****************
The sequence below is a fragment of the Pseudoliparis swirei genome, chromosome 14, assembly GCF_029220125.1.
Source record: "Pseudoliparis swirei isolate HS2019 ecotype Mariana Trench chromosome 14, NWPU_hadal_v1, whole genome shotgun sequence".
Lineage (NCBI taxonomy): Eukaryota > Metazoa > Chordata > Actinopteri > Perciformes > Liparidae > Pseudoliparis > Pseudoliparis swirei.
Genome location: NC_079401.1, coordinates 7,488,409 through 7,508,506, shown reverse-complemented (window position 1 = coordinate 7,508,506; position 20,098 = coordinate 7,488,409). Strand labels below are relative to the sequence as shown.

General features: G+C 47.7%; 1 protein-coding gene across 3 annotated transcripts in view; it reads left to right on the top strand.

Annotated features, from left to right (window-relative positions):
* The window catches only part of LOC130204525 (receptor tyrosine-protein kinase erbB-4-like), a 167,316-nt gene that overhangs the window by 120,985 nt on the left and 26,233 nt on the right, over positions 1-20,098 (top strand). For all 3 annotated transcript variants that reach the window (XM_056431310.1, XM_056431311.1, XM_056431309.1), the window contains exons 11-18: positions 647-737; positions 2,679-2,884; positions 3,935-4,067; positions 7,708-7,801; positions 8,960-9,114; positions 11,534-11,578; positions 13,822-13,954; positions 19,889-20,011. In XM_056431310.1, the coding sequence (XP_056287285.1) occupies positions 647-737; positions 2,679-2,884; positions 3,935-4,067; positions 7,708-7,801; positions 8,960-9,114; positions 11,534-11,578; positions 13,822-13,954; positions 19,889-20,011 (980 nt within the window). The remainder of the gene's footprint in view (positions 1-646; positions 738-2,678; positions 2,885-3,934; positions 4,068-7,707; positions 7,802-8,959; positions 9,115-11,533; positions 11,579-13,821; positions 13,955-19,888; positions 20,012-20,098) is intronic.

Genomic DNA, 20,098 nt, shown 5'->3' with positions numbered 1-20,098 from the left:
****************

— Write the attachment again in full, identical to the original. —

The sequence below is a fragment of the Pseudoliparis swirei genome, chromosome 14, assembly GCF_029220125.1.
Source record: "Pseudoliparis swirei isolate HS2019 ecotype Mariana Trench chromosome 14, NWPU_hadal_v1, whole genome shotgun sequence".
Lineage (NCBI taxonomy): Eukaryota > Metazoa > Chordata > Actinopteri > Perciformes > Liparidae > Pseudoliparis > Pseudoliparis swirei.
Genome location: NC_079401.1, coordinates 7,488,409 through 7,508,506, shown reverse-complemented (window position 1 = coordinate 7,508,506; position 20,098 = coordinate 7,488,409). Strand labels below are relative to the sequence as shown.

General features: G+C 47.7%; 1 protein-coding gene across 3 annotated transcripts in view; it reads left to right on the top strand.

Annotated features, from left to right (window-relative positions):
* The window catches only part of LOC130204525 (receptor tyrosine-protein kinase erbB-4-like), a 167,316-nt gene that overhangs the window by 120,985 nt on the left and 26,233 nt on the right, over positions 1-20,098 (top strand). For all 3 annotated transcript variants that reach the window (XM_056431310.1, XM_056431311.1, XM_056431309.1), the window contains exons 11-18: positions 647-737; positions 2,679-2,884; positions 3,935-4,067; positions 7,708-7,801; positions 8,960-9,114; positions 11,534-11,578; positions 13,822-13,954; positions 19,889-20,011. In XM_056431310.1, the coding sequence (XP_056287285.1) occupies positions 647-737; positions 2,679-2,884; positions 3,935-4,067; positions 7,708-7,801; positions 8,960-9,114; positions 11,534-11,578; positions 13,822-13,954; positions 19,889-20,011 (980 nt within the window). The remainder of the gene's footprint in view (positions 1-646; positions 738-2,678; positions 2,885-3,934; positions 4,068-7,707; positions 7,802-8,959; positions 9,115-11,533; positions 11,579-13,821; positions 13,955-19,888; positions 20,012-20,098) is intronic.

Genomic DNA, 20,098 nt, shown 5'->3' with positions numbered 1-20,098 from the left: